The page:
We cannot continue to let that happen. It is time to stop ceding the intellectual high ground to the left and start engaging young people. If we bother to have a conversation with young voters, they might just listen.”

Danny Surman is the founder and Chairman of the Youth Leadership PAC.

New Young Voter Focused PAC in Minnesota

via Nicollet County Republicans on 07/19/2013 – 19:17

“A newly formed PAC in Minnesota, the Youth Leadership PAC, focuses on young voters, an important demographic for Republicans to win a greater share of in future elections. Their mission, as quoted from their website: “The Youth Leadership PAC (YLPAC) is a state political fund dedicated to electing Republican candidates by mobilizing young voters and activists across Minnesota through direct voter contact.”

On Saturday evening, July 27, YLPAC is hosting a kickoff event at O’Gara’s Bar and Grill in St. Paul. Republican gubernatorial candidates Scott Honour, a businessman from Orono and Lakeville State Senator Dave Thompson are guest speakers. 2012 U.S. Senate nominee Kurt Bills will also be there. Other speakers may be announced.

Full kickoff event details are available here:https://www.facebook.com/events/313184638817125/?ref=22
Youth Leadership PAC official website: http://ylpac.org/

*The Youth Leadership PAC and their kickoff event is not officially sponsored or endorsed by the Nicollet County Republicans, but you may find it of interest.*”

Announcing the Youth Leadership PAC

A new political action committee, the Youth Leadership PAC, aims to help Republican candidates across Minnesota make gains with 18-29 year-old voters.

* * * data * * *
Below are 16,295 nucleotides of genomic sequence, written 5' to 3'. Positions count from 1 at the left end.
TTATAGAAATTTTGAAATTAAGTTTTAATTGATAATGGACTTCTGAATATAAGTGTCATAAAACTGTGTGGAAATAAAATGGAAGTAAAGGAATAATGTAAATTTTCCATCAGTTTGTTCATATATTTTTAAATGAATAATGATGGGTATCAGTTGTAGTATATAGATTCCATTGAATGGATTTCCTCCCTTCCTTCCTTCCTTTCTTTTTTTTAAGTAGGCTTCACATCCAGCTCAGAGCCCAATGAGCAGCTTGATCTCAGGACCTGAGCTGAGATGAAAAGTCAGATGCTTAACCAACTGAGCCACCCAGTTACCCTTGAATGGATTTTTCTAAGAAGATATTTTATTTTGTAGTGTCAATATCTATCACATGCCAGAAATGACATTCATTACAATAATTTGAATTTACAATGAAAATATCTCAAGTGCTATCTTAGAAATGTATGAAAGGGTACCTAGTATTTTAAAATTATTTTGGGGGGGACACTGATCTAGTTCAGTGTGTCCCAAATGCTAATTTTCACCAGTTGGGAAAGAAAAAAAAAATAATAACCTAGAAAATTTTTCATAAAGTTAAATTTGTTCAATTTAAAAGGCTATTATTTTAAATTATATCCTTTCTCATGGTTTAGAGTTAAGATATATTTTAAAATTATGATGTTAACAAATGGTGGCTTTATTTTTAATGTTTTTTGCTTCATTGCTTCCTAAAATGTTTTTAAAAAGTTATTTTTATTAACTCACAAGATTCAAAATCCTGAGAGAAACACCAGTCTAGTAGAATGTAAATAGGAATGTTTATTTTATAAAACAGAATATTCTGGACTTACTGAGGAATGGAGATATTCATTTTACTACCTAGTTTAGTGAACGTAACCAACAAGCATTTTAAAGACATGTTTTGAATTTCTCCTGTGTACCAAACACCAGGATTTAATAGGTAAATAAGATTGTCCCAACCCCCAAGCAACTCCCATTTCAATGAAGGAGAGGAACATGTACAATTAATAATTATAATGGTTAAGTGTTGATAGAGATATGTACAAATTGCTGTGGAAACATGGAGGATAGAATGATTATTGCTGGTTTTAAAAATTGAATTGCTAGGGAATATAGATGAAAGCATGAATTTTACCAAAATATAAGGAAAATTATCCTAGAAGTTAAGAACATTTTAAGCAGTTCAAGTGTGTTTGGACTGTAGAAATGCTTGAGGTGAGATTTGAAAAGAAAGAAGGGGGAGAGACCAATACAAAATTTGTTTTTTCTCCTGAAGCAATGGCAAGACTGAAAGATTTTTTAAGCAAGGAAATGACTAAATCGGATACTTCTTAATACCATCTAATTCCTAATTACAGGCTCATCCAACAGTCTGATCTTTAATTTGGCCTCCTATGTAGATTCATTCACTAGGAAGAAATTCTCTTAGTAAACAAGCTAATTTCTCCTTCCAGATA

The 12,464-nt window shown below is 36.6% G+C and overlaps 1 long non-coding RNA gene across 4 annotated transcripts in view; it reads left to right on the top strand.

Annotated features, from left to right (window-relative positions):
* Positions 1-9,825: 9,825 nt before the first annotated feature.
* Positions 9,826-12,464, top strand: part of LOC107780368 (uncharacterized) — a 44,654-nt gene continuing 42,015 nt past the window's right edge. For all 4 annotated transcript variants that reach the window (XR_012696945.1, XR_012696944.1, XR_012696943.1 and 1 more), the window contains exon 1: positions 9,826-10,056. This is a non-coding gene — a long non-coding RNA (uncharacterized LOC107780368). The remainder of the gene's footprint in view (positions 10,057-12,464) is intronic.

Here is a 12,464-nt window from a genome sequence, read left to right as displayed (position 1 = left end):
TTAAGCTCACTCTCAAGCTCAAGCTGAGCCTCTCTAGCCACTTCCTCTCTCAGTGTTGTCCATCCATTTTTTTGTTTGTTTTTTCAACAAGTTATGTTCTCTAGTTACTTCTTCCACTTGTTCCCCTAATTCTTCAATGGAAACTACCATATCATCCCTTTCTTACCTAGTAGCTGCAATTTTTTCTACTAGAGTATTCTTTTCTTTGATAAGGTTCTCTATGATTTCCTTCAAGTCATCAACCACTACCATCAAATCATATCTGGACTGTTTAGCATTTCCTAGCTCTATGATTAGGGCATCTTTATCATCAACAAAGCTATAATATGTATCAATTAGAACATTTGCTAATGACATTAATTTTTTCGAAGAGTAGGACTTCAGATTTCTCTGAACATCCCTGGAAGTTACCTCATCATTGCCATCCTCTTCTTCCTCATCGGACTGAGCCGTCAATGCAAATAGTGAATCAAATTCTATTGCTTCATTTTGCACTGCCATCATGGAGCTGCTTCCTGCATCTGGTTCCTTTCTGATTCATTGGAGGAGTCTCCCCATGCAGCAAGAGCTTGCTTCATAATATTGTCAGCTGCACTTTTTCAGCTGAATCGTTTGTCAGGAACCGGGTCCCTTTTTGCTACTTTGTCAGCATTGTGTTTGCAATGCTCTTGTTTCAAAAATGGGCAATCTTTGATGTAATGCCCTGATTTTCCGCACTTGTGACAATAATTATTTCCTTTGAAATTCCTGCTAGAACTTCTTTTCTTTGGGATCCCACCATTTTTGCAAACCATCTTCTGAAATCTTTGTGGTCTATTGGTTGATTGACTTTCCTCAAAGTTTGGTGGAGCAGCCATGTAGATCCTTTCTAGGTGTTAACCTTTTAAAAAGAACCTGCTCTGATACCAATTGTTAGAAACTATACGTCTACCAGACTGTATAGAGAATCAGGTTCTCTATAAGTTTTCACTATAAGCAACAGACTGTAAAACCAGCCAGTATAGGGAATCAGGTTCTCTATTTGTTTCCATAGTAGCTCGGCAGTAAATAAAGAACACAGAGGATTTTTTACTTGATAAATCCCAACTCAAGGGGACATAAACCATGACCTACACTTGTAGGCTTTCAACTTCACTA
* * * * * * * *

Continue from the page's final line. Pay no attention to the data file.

“Too often Republican campaigns assume young people will automatically vote Democrat,” said Daniel Surman, Chair of the Youth Leadership PAC. “That simply is not true. If we start having the conversations with young voters, Republican candidates will win their votes.”

“If we do not bother to engage with young people, then we should not be shocked when they vote for Democrats,” Surman added.

Surman, a rising senior at Macalester College, previously served as the campaign manager for Andrew Ojeda, a state House candidate in Saint Paul in 2012. Ojeda’s campaign targeted college students at both Macalester College and the University of Saint Thomas, over-performing Republican presidential nominee Mitt Romney by 5% in both precincts.

The Youth Leadership PAC is organized under a Board of Directors. Members of the Board include Adam Motzko, Chair of the Minnesota Young Americans for Liberty; Tim Bertram, former Youth Director for Kurt Bills for US Senate; Kate Engstrom, Chair of the Clay County BPOU; and Sam Larson, BPOU Chair in house district 38A (Lino Lakes). A full list of the Board of Directors may be found on the Youth Leadership PAC’s website.

The Youth Leadership PAC will hold a formal kickoff event on July 27th at O’Gara’s from 6:30 – 8:30 PM. The event will be open to the public, and attendees may pre-register at a discounted rate.

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Kickoff Event - July 27

The official kickoff event of the Youth Leadership PAC will take place on July 27th at O’Gara’s Bar and Grill, 164 Snelling Ave N in St Paul. Doors open at 6:00 PM, with the  program from 6:30 – 8:15 PM.

The event is open to the public. Recommended donation for students is $5.00 with pre-registration or $10.o0 at the door. Recommended donation for other attendees is $15.00 with pre-registration or $20.00 at the door.

Details will be announced in a future media advisory.